Coixet continued these themes in her fifth feature, The Secret Life of Words, her third co-production filmed in English featuring international actors (including Sarah Polley and American actor Tim Robbins). The Secret Life of Words, released in 2005, has been one of her most somber and internationally successful films. Again, it was produced by Pedro Almodóvar's production company, El Deseo, and won four of the five Goya Awards for which it was nominated, including Best Production Supervision, Best Original Screenplay, Best Director and Best Film. The film follows Hanna, a survivor from the former Yugoslavia, as she struggles to live with a traumatic and painful past after accepting a nursing job on an offshore oil rig. The story reflects Coixet's interest in “demonstrating the process by which each character survives, in spite of themselves, moments of pain and trauma”.

Coixet's first three co-productions marked her trend toward making films in English that grappled with “the tension between communication and silence”, “secrecy and illness”, “the austere comfort of mundanity”, and “privileged the universal essence of the individual”.[5] These common themes of universality allowed Coixet to “operate from a place of absolute freedom, no longer tied to the traditional “isms”: nationalism, localism, or feminism”, and carried into her two most recent films, Elegy (based on American author Philip Roth's short novel, The Dying Animal), released in 2008, and Map of the Sounds of Tokyo, released in 2009.

Other work[edit]

Coixet is considered to be one of the most praised and acknowledged “key figures of contemporary Spanish film”, being grouped in with her peers consisting of Icíar Bollaín, Chus Gutierrez and Gracia Querejeta. Coixet's distinct “visual style is notable for foregrounding characters appearing together in intimate framing, as opposed to the standard Hollywood shot-reverse-shot format that isolates and separates individuals, even as it's meant to show them in earnest dialog.” Her films are light on dialog, feature voice-over narration, and showcase amateur documentary-style cinematography, which all work to convey an understated, realistic message of acceptance of life, the past (no matter how grim), and the distinctly human ability to move forward. Critic Stanley Kauffmann has referred to Coixet's work “as the traversal of a state of mind, a mood”, rather than work that falls into a particular genre, lending credence to her status as an auteur filmmaker.[6]

Pedro Almodóvar's production company, El Deseo, produced both My Life Without Me and The Secret Life of Words. Both films' diverse international crews (French cinematographer Jean-Claude Larrieu and art director Pierre-Francois Limbosch worked on The Secret Life of Words) reflect the universal themes that cross national boundaries and emphasize humanistic issues of the individual in crisis.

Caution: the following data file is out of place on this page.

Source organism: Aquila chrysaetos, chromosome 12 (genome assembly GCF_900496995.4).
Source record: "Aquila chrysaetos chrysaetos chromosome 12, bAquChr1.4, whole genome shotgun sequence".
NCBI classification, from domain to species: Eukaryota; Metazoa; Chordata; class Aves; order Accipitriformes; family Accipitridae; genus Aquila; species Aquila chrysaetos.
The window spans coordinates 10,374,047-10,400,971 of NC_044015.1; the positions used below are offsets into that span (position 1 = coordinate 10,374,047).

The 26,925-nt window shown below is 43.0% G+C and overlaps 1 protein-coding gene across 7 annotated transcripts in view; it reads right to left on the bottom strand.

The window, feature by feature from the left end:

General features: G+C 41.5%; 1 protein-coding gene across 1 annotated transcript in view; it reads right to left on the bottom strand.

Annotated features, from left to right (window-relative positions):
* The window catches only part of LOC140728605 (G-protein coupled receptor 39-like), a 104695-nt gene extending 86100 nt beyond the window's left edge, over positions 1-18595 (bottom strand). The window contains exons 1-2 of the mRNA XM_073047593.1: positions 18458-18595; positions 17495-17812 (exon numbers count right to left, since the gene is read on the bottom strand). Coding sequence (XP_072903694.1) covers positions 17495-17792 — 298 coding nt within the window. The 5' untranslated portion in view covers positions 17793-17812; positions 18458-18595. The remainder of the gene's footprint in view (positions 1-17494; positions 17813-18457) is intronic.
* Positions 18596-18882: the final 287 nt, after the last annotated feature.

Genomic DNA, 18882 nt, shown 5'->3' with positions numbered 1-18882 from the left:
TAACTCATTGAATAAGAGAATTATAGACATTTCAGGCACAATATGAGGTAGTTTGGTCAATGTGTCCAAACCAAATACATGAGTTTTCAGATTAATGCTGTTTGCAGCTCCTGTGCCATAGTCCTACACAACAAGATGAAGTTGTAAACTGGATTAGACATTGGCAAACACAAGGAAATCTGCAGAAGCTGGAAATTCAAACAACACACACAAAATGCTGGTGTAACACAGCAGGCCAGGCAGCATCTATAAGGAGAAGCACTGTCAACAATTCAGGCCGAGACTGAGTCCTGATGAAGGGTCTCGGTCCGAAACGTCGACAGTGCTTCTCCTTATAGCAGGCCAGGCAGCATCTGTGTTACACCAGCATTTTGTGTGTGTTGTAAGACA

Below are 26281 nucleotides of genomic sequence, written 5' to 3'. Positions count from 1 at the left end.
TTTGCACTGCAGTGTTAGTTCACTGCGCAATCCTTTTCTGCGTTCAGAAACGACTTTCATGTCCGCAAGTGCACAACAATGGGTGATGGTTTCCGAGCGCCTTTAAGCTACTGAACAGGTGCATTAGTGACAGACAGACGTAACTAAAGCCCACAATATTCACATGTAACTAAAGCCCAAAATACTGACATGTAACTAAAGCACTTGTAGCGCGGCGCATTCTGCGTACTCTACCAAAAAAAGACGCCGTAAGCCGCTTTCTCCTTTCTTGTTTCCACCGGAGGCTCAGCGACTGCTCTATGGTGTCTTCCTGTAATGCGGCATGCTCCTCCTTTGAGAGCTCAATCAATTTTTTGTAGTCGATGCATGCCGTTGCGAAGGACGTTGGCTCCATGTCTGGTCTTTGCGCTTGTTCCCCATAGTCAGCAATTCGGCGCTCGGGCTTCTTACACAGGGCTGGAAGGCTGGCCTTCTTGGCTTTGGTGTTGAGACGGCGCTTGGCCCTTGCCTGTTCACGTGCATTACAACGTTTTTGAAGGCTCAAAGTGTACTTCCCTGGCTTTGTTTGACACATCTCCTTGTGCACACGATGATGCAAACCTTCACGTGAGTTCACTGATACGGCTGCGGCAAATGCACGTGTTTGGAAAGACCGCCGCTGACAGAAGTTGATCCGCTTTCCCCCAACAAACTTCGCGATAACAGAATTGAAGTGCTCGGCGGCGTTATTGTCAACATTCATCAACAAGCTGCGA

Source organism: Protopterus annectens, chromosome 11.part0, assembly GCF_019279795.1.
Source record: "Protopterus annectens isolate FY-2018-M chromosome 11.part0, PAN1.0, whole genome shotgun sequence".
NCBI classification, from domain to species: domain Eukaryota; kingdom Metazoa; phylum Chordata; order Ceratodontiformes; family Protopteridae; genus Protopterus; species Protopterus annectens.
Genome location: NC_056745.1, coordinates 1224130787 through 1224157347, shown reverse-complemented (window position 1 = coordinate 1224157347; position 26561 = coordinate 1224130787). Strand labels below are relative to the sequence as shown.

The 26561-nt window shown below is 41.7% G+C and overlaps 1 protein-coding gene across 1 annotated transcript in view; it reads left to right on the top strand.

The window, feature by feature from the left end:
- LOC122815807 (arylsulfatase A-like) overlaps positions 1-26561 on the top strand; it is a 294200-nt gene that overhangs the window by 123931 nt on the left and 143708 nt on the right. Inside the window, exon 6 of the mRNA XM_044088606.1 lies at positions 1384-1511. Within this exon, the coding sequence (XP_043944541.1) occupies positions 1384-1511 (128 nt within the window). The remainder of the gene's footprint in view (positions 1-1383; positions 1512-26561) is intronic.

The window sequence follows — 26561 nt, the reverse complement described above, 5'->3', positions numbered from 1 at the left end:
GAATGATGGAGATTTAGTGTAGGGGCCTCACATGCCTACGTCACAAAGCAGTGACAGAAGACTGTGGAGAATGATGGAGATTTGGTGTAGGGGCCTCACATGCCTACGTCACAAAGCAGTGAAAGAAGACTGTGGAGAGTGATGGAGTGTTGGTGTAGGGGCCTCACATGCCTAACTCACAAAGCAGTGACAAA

In addition to her feature films and experience in television and advertising, Coixet has directed short segments in collaborative films. She directed the segment “la insoportable levedad del carrito de la compra” for the 2004 collaboration titled ¡Hay motivo!, the segment titled “Bastille” for the 2006 film Paris, je t'aime, and “Cartas a Nora” for the 2007 collaboration, Invisibles, produced by Javier Bardem. She has also produced short documentaries, including Journey to the Heart of Torture (2007), an episode of 50 años de... titled La Mujer, cosa de hombres (2009), Aral. The Lost Sea, and Listening to Judge Garzón (2010), all available on her website. Coixet blogs on her official website launched in July, 2003, under the alter-ego, Miss Wasabi.[7]

Shanghai World Expo 2010[edit]

Coixet, Bigas Luna and Martín Patino prepared an exhibit each for the Spanish Pavilion at the 2010 Expo.[8]




  1. ^ a b c Pavlovic, Tatjana (2009). 100 Years of Spanish Cinema. Wiley-Blackwell Publishing. pp. 181–225. ISBN 978-1-4051-8420-5. 
  2. ^ Smith, Paul Julian (January 2004). "Waiting for Pedro". Sight and Sound 14 (1): 9–9. 
  3. ^ a b c d e f g h i j [1] Barcelona Writing, Interview with Isabel Coixet
  4. ^ [2] Distinguished alumni University of Barcelona
  5. ^ Sklar, Robert (Fall 2008). "Elegy". Cineaste 33 (4): 50–52. 
  6. ^ Kauffmann, Stanley (25 December 2006). "Silence and Bustle". New Republic 235 (26): 20–21. 
  7. ^ Coixet, Isabel. "Films". Documentaries. miss wasabi. Retrieved 05/07/2012. 
  8. ^ "El 'cesto español' en Shanghai" El País (Spanish)

External links[edit]